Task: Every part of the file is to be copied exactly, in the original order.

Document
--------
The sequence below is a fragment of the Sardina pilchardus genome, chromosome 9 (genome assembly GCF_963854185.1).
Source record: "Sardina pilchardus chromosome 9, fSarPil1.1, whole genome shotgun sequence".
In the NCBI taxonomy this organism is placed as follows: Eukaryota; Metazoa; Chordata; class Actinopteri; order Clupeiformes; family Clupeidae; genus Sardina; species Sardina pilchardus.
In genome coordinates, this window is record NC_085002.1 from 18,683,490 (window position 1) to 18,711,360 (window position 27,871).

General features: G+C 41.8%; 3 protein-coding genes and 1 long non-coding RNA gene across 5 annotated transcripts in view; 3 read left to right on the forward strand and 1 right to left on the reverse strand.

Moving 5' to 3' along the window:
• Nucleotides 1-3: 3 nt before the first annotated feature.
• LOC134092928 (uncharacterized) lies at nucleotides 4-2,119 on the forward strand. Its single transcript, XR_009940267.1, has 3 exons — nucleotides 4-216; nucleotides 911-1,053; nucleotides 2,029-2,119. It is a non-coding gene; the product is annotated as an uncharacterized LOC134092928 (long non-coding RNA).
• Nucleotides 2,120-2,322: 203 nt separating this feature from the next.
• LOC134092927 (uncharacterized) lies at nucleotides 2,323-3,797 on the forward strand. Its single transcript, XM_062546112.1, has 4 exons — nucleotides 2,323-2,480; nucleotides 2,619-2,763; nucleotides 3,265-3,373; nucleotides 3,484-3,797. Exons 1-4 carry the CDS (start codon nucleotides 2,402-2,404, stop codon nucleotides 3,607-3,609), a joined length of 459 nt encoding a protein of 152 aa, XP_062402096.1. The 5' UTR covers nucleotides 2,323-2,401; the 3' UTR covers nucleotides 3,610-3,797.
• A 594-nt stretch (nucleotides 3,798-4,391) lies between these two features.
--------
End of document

The sequence below is a fragment of the Sardina pilchardus genome, chromosome 9 (genome assembly GCF_963854185.1).
Source record: "Sardina pilchardus chromosome 9, fSarPil1.1, whole genome shotgun sequence".
In the NCBI taxonomy this organism is placed as follows: Eukaryota; Metazoa; Chordata; class Actinopteri; order Clupeiformes; family Clupeidae; genus Sardina; species Sardina pilchardus.
In genome coordinates, this window is record NC_085002.1 from 18,683,490 (window position 1) to 18,711,360 (window position 27,871).

General features: G+C 41.8%; 3 protein-coding genes and 1 long non-coding RNA gene across 5 annotated transcripts in view; 3 read left to right on the forward strand and 1 right to left on the reverse strand.

Moving 5' to 3' along the window:
• Nucleotides 1-3: 3 nt before the first annotated feature.
• LOC134092928 (uncharacterized) lies at nucleotides 4-2,119 on the forward strand. Its single transcript, XR_009940267.1, has 3 exons — nucleotides 4-216; nucleotides 911-1,053; nucleotides 2,029-2,119. It is a non-coding gene; the product is annotated as an uncharacterized LOC134092928 (long non-coding RNA).
• Nucleotides 2,120-2,322: 203 nt separating this feature from the next.
• LOC134092927 (uncharacterized) lies at nucleotides 2,323-3,797 on the forward strand. Its single transcript, XM_062546112.1, has 4 exons — nucleotides 2,323-2,480; nucleotides 2,619-2,763; nucleotides 3,265-3,373; nucleotides 3,484-3,797. Exons 1-4 carry the CDS (start codon nucleotides 2,402-2,404, stop codon nucleotides 3,607-3,609), a joined length of 459 nt encoding a protein of 152 aa, XP_062402096.1. The 5' UTR covers nucleotides 2,323-2,401; the 3' UTR covers nucleotides 3,610-3,797.
• A 594-nt stretch (nucleotides 3,798-4,391) lies between these two features.